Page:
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How To Sleep When It's So Freaking Hot

Tossing and turning because of the heat in the bedroom (and not in a good way)?

Tired and crotchety because getting to sleep is impossible in the hot weather? Waking up sweating after a fitful hour or so? Being a generally horrible person at work because of it?

Come, join us. We hear you. We feel your pain.

But you know there are a few things you can do to try and make life a little more comfortable after dark when the temperature is through the roof.

Did you know that sleep experts say that to sleep well, your bedroom temperature should be between 17C and 19C? Have they BEEN to Australia?

But if you live without air con (we feel you!) according to Australia's Sleep Expert Elina Winnel, there is quite a lot you can do to try and get better quality sleep when the mercury is rising.

READ MORE: How To Keep Cool In Summer When You Don't Have Air-Con

Your sheets

"Natural fibres adapt more easily to temperature fluctuations and allow our skin to breathe more freely," she told 10 daily. "This enables us to regulate our own body temperature more effectively. So ensure that you are using bedding made of natural fibres.

For when it gets really hot, it may be helpful to have a set of bamboo sheets handy. Bamboo is even more breathable than cotton and can absorb more sweat, whilst sticking to the body less. So if you struggle with running hot, this may be a bedding fabric to consider.

"Blends can be cheaper and more durable than one fabric on its own. So if you choose a blend, ensure it is a blend of two natural fabrics, such as cotton and bamboo instead of cotton and polyester."

"If you are finding your head is getting hot, it is possible to buy special pillows with cooling gels in them," she said.

Your sleepwear

"Ditch the synthetic nightwear in summer," Winnel said.

"Being a less breathable fabric, it makes us hotter at night. Instead, opt for cotton or another natural material, or simply wear your birthday suit ..."

Your mattress

Type -- "When you purchase a mattress, ensure that you investigate both its heat retaining properties and breathability,' Winnel advised.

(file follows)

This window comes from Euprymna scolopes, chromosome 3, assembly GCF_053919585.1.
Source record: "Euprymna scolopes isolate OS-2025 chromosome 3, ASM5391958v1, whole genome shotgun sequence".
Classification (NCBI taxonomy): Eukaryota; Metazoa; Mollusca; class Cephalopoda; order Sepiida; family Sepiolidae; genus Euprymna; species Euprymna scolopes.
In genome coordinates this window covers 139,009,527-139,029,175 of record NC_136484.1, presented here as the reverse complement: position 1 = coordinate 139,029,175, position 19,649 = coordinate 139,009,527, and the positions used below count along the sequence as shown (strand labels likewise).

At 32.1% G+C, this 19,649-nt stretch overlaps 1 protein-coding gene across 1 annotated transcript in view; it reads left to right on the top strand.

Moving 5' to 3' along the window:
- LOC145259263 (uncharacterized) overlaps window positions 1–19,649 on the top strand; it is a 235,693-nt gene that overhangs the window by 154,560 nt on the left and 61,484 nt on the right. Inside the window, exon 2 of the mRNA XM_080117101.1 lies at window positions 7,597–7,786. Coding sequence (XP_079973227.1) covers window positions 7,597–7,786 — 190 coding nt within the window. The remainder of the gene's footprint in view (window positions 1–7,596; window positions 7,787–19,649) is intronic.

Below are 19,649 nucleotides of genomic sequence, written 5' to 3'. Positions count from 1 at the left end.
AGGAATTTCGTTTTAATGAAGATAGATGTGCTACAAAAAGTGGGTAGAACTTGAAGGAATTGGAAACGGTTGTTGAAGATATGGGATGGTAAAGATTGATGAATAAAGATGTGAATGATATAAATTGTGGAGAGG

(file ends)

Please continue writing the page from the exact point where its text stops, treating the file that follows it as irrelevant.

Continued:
"If you want a cooler mattress, year round, either an open cell -- which allows better breathability -- or a gel-infused mattress -- which helps draw the heat away from your body -- could be a good option."

"If you choose latex, choose a natural latex mattress over a synthetic latex. The extra chemicals in synthetic latex make it less breathable,' she said.

Size -- "If your partner is a hot sleeper, you may also want to consider purchasing a larger mattress next time you replace your mattress," Winnel told 10 daily.

"This will allow you a little more space to keep cool!"

Firmness -- "Heavier sleepers sink deeper into the mattress, trapping heat," she said. "So getting the optimal level of mattress firmness for your size will help to keep you cooler."

READ MORE: Breakthrough Study Unmasks Five Different 'Faces' Of Insomnia

Your windows

"If you are out and about during the day it can be easy to forget to close your blinds or curtains," warns Winnel.

"However, the sun coming into the bedroom will warm it up. To keep your place as cool as possible, keep your blinds and curtains closed while you're out."

Image: Getty
Your stress levels

"Heat isn't just generated on the outside," Winnel told 10 daily, "it's also generated on the inside. Stress causes our internal body temperature to increase. To the contrary, our temperature drops when we are relaxed. So chillax, and let your body temperature naturally drop, from the inside."

"Doing a meditation or relaxation exercise just before bed will help to lower your core body temperature to help you fall asleep more easily whilst it is hot," she said.

 Feature image: Getty.